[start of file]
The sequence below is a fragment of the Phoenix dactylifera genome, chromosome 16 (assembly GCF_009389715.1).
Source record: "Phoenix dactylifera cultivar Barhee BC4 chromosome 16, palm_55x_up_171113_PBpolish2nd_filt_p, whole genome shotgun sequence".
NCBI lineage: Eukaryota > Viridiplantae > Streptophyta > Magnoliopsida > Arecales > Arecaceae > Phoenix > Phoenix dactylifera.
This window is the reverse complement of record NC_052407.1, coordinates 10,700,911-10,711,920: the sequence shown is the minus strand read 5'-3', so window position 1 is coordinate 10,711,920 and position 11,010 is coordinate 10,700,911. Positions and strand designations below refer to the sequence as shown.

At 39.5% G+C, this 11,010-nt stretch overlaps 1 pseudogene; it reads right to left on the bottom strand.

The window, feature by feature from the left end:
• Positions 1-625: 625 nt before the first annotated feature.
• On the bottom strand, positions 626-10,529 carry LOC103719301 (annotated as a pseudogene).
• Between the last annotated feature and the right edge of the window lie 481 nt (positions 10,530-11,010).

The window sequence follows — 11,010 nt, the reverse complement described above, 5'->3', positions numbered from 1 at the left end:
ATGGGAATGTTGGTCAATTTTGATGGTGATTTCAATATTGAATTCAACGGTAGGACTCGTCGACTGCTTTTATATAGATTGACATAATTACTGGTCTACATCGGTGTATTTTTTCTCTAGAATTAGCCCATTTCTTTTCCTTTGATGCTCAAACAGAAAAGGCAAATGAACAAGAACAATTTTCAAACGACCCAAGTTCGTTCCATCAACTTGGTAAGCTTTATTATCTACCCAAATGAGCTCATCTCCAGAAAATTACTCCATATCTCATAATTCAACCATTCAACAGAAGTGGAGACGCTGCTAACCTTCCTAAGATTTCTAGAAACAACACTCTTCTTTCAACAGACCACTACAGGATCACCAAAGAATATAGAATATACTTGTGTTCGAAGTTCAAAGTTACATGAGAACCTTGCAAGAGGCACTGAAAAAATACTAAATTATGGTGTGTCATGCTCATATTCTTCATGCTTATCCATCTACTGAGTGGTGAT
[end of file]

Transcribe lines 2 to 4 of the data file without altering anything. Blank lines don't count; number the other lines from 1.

Source record: "Phoenix dactylifera cultivar Barhee BC4 chromosome 16, palm_55x_up_171113_PBpolish2nd_filt_p, whole genome shotgun sequence".
NCBI lineage: Eukaryota > Viridiplantae > Streptophyta > Magnoliopsida > Arecales > Arecaceae > Phoenix > Phoenix dactylifera.
This window is the reverse complement of record NC_052407.1, coordinates 10,700,911-10,711,920: the sequence shown is the minus strand read 5'-3', so window position 1 is coordinate 10,711,920 and position 11,010 is coordinate 10,700,911. Positions and strand designations below refer to the sequence as shown.